An exciting morning lay ahead of us as we left the lodge at 6am and drove to the main reception of the park HQ and picked up our tracker/guide. Then we drove into the forest and walked down a narrow trail which dropped steeply. At the bottom pf this trail we joined a Birdquest group and saw a Green-breasted Pitta feeding further along the path in front of us. Between heads, Tilley hats and an accompaniment of local rangers we managed to scope the pitta in the gloom, but the views were less than satisfactory. When the pitta disappeared, we walked further into the forest and managed to find it again, and at one stage the pitta almost flew into us. It was still dark under the canopy and we craved better views, so returned to the main path where unbelievably we watched an adult and 2 fully grown young feeding right out in the open.
|The best I could do in the gloomy Kibale Forest of Green-breasted Pitta|
For the next 15 minutes we soaked up incredible views of the most-wanted bird of the tour (arguably). From here we walked back to the main road, stopping to look at a singing Rufous (Fraser’s) Flycatcher-Thrush along the way, and we also heard Scaly-breasted Illadopsis and Western Black-headed Oriole.
At the point where Paul was driving to pick us up our tracker/guide pointed out a juvenile Chimpanzee feeding high up in a nearby tree. We then found the mother lower down and watched the young one climb down to join her. Wow! And a short while later a Narina Trogon was seen. So we then drove back along the main forest road and walked into the forest again, this time in search of Chimpanzees. In no time at all we joined quite a few other people in watching a few Chimps feeding high up in the trees. Amazingly, and after a bit of a run around, we had point-blank views of two Chimpanzees feeding on fruits, whilst sat on the forest floor about 15 feet away…… Words cannot do the experience justice and to say we were satisfied with the views is an understatement.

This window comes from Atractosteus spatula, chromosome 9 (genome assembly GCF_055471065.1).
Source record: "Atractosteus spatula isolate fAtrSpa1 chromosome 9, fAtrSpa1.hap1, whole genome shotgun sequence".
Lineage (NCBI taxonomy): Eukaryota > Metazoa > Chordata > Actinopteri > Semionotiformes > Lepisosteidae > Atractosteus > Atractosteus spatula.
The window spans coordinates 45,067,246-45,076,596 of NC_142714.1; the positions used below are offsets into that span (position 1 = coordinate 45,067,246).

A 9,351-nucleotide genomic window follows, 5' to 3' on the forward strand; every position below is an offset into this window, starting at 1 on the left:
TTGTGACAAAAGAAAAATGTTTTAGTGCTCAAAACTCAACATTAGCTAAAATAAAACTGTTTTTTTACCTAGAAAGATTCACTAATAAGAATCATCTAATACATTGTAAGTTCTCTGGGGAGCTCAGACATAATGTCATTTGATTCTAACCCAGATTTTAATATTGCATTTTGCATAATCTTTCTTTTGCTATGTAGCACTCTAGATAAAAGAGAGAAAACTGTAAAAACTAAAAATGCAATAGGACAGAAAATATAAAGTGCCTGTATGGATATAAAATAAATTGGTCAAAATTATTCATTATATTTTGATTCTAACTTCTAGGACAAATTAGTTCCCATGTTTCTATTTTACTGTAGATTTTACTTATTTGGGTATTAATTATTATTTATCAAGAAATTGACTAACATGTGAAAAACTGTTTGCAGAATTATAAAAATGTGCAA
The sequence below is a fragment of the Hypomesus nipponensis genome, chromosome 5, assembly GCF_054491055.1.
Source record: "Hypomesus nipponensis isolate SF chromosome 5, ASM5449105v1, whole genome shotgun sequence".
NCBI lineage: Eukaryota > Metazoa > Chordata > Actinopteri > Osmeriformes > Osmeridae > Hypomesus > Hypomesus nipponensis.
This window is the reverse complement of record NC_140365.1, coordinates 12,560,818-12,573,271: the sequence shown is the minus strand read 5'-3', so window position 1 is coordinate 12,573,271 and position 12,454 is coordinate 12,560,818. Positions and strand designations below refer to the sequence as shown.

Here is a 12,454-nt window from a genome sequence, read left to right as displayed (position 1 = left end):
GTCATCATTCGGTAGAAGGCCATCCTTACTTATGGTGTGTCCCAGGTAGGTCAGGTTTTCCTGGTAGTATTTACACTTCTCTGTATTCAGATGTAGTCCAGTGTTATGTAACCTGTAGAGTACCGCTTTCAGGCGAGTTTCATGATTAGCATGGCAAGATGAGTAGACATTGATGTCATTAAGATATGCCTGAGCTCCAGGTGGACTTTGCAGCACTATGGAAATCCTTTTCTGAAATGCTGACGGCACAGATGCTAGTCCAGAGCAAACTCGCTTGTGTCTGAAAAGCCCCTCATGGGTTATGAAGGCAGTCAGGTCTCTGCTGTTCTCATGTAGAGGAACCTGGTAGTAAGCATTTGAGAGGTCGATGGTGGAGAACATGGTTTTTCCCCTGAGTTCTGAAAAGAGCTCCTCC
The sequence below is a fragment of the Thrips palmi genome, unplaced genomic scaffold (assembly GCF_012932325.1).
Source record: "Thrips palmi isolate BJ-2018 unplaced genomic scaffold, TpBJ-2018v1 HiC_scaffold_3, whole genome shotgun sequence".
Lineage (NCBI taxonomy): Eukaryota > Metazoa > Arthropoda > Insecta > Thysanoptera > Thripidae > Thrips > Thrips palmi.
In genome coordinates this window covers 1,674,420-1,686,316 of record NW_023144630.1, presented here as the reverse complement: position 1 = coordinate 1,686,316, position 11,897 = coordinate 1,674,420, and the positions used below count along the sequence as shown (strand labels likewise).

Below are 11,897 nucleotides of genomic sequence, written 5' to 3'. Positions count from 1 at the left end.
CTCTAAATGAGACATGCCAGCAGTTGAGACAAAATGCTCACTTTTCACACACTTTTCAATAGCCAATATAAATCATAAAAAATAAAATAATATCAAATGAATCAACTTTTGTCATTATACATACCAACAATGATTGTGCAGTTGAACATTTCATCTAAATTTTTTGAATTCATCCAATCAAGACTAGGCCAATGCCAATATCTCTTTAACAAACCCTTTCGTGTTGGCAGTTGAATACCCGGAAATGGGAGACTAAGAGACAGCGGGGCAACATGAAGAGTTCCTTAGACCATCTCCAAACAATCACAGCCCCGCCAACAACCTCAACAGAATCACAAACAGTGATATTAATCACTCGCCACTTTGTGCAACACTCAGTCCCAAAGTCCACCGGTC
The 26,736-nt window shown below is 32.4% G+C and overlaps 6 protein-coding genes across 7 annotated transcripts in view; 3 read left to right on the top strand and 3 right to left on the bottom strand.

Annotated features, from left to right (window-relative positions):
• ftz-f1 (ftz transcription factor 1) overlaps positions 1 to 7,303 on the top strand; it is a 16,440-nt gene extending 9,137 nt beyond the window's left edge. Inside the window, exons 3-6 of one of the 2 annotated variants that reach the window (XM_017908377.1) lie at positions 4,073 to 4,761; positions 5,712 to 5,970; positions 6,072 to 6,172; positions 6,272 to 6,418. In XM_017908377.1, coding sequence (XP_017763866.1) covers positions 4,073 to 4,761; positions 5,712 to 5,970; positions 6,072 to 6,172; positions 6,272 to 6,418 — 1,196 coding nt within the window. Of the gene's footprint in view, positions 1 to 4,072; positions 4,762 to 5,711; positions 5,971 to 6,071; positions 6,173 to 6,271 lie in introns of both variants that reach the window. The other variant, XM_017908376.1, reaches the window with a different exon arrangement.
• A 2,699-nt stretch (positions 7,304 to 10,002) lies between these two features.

|It was a fantastic experience to see these Chimpanzee's up close|
By now it was only 10;40am and still time to nail a few new birds so further along the road we drove and stopped when a Red-chested Cuckoo began calling and after a bit of waiting eventually managed to scope one of three that were continuously calling. A Honeyguide Greenbul was also singing away and we managed reasonable looks at it, scoped an African Shrike-Flycatcher, but only had flight views of Yellow-throated Tinkerbird.
By now the overcast morning was breaking up into bright blue sky and it became quite hot, so decided to drive back to the lodge. Along the way we stopped to look at a flock of Vieillot’s Black Weavers and a White-browed Coucal, and further scanning produced Fan-tailed Widowbird, Cardinal Quelea and Snowy-crowned Robin-Chat.
Lunch on the upper deck of the lodge gave us a splendid view across the treetops of Kibale Forest and the gardens where a Sabine’s Spinetail patrolled the valley below us. There was also African Yellow White-eye, African Pygmy Kingfisher, African Harrier-Hawk, Lizard Buzzard, Olive-bellied and Bronzy Sunbirds, Mosque and Lesser Striped Swallows, Yellow-fronted Canaries, an ultra-brief Black Cuckooshrike, and an African Blue Flycatcher found by Andy. And then a pair of Red-headed Malimbes showed in a big tree, and a pair of Black-and-white Shrike-Flycatchers were spotted in the same tree! Wow! Just before we left for our afternoon excursion a pair of White-chinned Prinias performed admirably to set us off in high spirits.
We walked around Bigodi Swamp in the afternoon, which was a little quiet. However, we still notched up a number of goodies beginning with a Tambourine Dove perched next to the path, followed by Yellow-throated Tinkerbird, Violet-backed Starling, Grey-winged Robin-Chat having a feast at an ant swarm and a Little Greenbul. We did get brief views of a White-spotted Flufftail, saw a Red-bellied Paradise-Flycatcher, Magpie Manikin and a close pair of Black-and-white Shrike-Flycatchers. Plus some monkeys….!!